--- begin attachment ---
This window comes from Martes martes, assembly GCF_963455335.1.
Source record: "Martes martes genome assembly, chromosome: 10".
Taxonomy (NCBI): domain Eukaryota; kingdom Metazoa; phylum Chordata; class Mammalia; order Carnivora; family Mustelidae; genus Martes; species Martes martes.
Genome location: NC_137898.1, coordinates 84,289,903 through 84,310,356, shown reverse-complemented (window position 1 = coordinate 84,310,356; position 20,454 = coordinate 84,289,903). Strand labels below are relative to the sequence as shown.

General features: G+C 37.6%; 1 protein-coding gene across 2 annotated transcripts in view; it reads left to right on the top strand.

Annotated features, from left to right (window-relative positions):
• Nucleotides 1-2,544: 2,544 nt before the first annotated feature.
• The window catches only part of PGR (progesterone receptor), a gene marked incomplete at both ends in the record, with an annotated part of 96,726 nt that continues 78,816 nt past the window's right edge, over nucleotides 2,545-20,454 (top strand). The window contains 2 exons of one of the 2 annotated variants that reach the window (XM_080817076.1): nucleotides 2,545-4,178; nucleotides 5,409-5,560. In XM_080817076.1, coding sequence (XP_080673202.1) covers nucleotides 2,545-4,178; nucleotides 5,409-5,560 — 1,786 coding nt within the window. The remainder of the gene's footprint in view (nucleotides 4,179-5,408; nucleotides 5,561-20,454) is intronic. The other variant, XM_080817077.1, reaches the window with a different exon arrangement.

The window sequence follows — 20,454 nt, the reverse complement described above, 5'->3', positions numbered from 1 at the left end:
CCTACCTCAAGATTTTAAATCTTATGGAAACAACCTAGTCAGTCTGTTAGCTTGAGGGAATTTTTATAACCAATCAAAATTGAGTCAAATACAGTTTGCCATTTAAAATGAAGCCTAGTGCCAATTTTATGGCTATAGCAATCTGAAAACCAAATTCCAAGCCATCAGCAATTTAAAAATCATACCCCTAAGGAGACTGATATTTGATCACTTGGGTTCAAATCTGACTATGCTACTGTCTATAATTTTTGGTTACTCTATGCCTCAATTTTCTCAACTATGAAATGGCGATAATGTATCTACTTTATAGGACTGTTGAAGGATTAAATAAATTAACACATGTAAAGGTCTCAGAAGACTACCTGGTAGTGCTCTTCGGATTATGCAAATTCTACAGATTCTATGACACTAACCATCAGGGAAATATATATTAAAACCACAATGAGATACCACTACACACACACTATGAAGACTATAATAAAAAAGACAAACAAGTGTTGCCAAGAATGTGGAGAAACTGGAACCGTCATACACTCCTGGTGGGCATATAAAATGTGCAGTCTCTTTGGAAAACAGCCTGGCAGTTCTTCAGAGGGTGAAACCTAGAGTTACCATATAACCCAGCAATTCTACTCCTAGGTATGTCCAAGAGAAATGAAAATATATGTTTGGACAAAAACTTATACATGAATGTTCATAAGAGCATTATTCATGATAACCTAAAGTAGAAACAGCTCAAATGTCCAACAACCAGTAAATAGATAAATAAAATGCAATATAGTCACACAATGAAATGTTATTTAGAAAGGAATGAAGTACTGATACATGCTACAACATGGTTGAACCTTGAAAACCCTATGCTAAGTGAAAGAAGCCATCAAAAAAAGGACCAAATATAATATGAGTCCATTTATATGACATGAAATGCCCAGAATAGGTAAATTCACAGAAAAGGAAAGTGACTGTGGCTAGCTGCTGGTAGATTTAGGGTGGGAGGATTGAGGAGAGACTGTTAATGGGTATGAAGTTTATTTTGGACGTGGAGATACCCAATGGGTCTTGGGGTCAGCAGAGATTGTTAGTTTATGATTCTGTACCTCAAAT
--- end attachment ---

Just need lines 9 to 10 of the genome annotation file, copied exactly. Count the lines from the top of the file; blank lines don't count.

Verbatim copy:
The window sequence follows — 20,454 nt, the reverse complement described above, 5'->3', positions numbered from 1 at the left end:
CCTACCTCAAGATTTTAAATCTTATGGAAACAACCTAGTCAGTCTGTTAGCTTGAGGGAATTTTTATAACCAATCAAAATTGAGTCAAATACAGTTTGCCATTTAAAATGAAGCCTAGTGCCAATTTTATGGCTATAGCAATCTGAAAACCAAATTCCAAGCCATCAGCAATTTAAAAATCATACCCCTAAGGAGACTGATATTTGATCACTTGGGTTCAAATCTGACTATGCTACTGTCTATAATTTTTGGTTACTCTATGCCTCAATTTTCTCAACTATGAAATGGCGATAATGTATCTACTTTATAGGACTGTTGAAGGATTAAATAAATTAACACATGTAAAGGTCTCAGAAGACTACCTGGTAGTGCTCTTCGGATTATGCAAATTCTACAGATTCTATGACACTAACCATCAGGGAAATATATATTAAAACCACAATGAGATACCACTACACACACACTATGAAGACTATAATAAAAAAGACAAACAAGTGTTGCCAAGAATGTGGAGAAACTGGAACCGTCATACACTCCTGGTGGGCATATAAAATGTGCAGTCTCTTTGGAAAACAGCCTGGCAGTTCTTCAGAGGGTGAAACCTAGAGTTACCATATAACCCAGCAATTCTACTCCTAGGTATGTCCAAGAGAAATGAAAATATATGTTTGGACAAAAACTTATACATGAATGTTCATAAGAGCATTATTCATGATAACCTAAAGTAGAAACAGCTCAAATGTCCAACAACCAGTAAATAGATAAATAAAATGCAATATAGTCACACAATGAAATGTTATTTAGAAAGGAATGAAGTACTGATACATGCTACAACATGGTTGAACCTTGAAAACCCTATGCTAAGTGAAAGAAGCCATCAAAAAAAGGACCAAATATAATATGAGTCCATTTATATGACATGAAATGCCCAGAATAGGTAAATTCACAGAAAAGGAAAGTGACTGTGGCTAGCTGCTGGTAGATTTAGGGTGGGAGGATTGAGGAGAGACTGTTAATGGGTATGAAGTTTATTTTGGACGTGGAGATACCCAATGGGTCTTGGGGTCAGCAGAGATTGTTAGTTTATGATTCTGTACCTCAAAT